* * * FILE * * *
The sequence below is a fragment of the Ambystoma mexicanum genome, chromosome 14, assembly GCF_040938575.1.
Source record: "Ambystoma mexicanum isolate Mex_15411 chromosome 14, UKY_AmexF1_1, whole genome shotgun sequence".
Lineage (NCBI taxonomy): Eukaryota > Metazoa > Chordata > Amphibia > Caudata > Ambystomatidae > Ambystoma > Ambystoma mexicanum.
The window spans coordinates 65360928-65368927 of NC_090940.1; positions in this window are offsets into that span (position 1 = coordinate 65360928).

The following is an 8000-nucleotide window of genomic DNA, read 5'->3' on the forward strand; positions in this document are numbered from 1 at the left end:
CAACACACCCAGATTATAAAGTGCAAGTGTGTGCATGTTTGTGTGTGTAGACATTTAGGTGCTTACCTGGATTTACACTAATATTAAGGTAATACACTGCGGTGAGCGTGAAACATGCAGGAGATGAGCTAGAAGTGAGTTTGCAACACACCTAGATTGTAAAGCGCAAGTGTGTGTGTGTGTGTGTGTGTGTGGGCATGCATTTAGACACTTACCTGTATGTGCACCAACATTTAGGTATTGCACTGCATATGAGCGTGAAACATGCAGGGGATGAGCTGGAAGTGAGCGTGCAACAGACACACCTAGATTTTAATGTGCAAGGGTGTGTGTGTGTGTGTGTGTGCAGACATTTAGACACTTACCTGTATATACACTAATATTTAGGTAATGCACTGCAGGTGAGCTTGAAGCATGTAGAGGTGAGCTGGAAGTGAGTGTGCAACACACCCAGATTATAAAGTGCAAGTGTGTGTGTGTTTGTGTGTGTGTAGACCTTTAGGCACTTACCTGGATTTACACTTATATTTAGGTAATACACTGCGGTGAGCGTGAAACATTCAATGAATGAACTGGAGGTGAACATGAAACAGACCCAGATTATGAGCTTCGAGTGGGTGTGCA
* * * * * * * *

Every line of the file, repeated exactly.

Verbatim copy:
The sequence below is a fragment of the Ambystoma mexicanum genome, chromosome 14, assembly GCF_040938575.1.
Source record: "Ambystoma mexicanum isolate Mex_15411 chromosome 14, UKY_AmexF1_1, whole genome shotgun sequence".
Lineage (NCBI taxonomy): Eukaryota > Metazoa > Chordata > Amphibia > Caudata > Ambystomatidae > Ambystoma > Ambystoma mexicanum.
The window spans coordinates 65360928-65368927 of NC_090940.1; positions in this window are offsets into that span (position 1 = coordinate 65360928).

The following is an 8000-nucleotide window of genomic DNA, read 5'->3' on the forward strand; positions in this document are numbered from 1 at the left end:
CAACACACCCAGATTATAAAGTGCAAGTGTGTGCATGTTTGTGTGTGTAGACATTTAGGTGCTTACCTGGATTTACACTAATATTAAGGTAATACACTGCGGTGAGCGTGAAACATGCAGGAGATGAGCTAGAAGTGAGTTTGCAACACACCTAGATTGTAAAGCGCAAGTGTGTGTGTGTGTGTGTGTGTGTGGGCATGCATTTAGACACTTACCTGTATGTGCACCAACATTTAGGTATTGCACTGCATATGAGCGTGAAACATGCAGGGGATGAGCTGGAAGTGAGCGTGCAACAGACACACCTAGATTTTAATGTGCAAGGGTGTGTGTGTGTGTGTGTGTGCAGACATTTAGACACTTACCTGTATATACACTAATATTTAGGTAATGCACTGCAGGTGAGCTTGAAGCATGTAGAGGTGAGCTGGAAGTGAGTGTGCAACACACCCAGATTATAAAGTGCAAGTGTGTGTGTGTTTGTGTGTGTGTAGACCTTTAGGCACTTACCTGGATTTACACTTATATTTAGGTAATACACTGCGGTGAGCGTGAAACATTCAATGAATGAACTGGAGGTGAACATGAAACAGACCCAGATTATGAGCTTCGAGTGGGTGTGCA